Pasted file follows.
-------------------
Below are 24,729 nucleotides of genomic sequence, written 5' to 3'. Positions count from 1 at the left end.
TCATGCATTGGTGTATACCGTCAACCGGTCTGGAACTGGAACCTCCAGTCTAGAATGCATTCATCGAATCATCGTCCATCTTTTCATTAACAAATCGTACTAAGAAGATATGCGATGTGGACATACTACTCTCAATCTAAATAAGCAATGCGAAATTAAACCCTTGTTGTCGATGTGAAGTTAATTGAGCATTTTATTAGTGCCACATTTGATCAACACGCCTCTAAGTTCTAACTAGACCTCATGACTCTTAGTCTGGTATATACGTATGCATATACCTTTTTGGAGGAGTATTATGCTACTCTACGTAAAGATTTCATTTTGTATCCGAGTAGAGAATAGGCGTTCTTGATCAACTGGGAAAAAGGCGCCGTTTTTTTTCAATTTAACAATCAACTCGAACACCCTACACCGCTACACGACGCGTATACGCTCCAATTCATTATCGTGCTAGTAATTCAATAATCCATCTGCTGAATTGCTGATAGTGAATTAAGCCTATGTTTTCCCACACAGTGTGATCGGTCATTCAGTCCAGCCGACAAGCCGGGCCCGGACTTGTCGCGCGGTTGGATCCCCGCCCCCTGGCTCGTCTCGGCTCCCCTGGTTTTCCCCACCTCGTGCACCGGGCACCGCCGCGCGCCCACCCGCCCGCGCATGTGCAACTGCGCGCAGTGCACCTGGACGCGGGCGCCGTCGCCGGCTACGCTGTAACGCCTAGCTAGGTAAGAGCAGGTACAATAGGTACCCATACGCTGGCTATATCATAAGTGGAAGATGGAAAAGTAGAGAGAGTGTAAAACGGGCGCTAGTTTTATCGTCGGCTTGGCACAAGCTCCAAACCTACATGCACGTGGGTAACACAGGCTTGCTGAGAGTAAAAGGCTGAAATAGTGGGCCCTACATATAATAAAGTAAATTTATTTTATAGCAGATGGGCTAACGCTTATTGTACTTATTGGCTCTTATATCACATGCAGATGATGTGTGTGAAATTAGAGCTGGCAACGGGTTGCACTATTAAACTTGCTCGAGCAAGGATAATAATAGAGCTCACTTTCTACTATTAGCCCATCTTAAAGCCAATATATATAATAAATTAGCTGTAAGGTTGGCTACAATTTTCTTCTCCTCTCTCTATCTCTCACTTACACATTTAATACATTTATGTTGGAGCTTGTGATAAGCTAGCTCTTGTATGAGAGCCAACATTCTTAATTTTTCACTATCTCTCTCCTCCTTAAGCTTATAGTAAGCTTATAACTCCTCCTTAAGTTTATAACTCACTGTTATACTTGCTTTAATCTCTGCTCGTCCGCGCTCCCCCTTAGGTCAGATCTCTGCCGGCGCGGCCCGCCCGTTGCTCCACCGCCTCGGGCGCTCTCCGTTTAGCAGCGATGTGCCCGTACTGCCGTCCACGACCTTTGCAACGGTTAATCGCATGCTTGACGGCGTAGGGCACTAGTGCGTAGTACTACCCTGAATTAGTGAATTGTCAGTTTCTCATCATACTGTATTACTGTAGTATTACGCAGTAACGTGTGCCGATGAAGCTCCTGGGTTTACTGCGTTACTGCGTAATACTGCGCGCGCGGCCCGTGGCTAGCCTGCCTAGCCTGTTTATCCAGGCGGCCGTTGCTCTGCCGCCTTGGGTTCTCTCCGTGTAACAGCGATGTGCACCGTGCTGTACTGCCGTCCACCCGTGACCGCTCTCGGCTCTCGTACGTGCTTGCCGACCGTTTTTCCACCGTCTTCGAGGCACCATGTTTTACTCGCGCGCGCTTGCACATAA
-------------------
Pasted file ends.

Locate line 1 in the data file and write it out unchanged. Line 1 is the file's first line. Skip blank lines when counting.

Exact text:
Below are 24,729 nucleotides of genomic sequence, written 5' to 3'. Positions count from 1 at the left end.